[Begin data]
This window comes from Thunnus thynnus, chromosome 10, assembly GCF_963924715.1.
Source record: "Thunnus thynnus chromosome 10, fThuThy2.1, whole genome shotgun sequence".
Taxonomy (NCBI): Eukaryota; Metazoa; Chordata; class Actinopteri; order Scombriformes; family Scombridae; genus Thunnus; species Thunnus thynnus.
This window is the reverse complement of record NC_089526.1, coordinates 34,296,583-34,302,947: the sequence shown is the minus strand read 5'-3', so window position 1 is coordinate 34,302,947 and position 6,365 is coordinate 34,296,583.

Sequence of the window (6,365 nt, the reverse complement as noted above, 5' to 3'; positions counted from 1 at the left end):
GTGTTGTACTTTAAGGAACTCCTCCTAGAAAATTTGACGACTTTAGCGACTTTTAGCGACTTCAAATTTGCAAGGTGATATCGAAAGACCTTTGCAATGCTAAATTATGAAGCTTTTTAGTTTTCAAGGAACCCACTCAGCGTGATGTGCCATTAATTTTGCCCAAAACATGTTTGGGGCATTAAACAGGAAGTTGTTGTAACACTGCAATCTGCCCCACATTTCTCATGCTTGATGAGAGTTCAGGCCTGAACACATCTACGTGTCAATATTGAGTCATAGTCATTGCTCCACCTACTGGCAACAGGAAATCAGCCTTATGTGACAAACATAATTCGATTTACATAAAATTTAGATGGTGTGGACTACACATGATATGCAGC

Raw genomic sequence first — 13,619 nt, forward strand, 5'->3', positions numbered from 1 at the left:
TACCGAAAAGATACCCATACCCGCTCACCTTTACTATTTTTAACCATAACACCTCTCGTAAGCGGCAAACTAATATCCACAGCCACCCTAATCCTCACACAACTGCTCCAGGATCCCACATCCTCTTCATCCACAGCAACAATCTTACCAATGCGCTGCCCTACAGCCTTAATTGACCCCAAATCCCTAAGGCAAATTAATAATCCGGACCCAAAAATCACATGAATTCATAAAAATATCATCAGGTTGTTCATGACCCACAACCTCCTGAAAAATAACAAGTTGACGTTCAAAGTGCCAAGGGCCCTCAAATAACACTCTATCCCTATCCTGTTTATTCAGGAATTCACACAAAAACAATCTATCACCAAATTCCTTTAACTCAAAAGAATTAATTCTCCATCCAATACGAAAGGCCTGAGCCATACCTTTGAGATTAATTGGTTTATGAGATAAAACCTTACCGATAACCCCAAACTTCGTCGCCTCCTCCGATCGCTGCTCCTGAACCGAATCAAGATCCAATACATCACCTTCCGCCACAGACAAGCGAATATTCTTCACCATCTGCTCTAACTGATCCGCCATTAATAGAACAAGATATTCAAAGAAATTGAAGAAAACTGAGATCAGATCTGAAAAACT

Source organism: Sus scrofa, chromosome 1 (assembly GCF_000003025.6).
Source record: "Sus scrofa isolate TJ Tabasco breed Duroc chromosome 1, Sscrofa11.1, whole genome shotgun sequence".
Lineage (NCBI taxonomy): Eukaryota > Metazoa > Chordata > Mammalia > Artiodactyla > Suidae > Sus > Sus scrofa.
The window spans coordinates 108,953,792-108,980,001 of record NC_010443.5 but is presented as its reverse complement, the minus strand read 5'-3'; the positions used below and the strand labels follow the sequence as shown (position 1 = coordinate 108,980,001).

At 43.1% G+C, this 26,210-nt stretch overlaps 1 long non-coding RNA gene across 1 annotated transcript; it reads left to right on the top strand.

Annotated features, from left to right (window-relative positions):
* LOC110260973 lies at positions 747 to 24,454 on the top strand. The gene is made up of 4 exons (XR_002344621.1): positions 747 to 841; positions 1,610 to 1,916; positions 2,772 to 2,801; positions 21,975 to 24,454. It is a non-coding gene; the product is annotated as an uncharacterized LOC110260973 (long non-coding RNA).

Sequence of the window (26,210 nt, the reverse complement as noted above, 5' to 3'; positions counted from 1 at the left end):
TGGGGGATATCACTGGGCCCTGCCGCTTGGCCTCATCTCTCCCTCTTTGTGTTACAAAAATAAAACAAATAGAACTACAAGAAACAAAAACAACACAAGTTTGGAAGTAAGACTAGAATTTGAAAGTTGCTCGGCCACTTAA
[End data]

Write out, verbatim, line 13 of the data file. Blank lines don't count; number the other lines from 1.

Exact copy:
At 43.1% G+C, this 26,210-nt stretch overlaps 1 long non-coding RNA gene across 1 annotated transcript; it reads left to right on the top strand.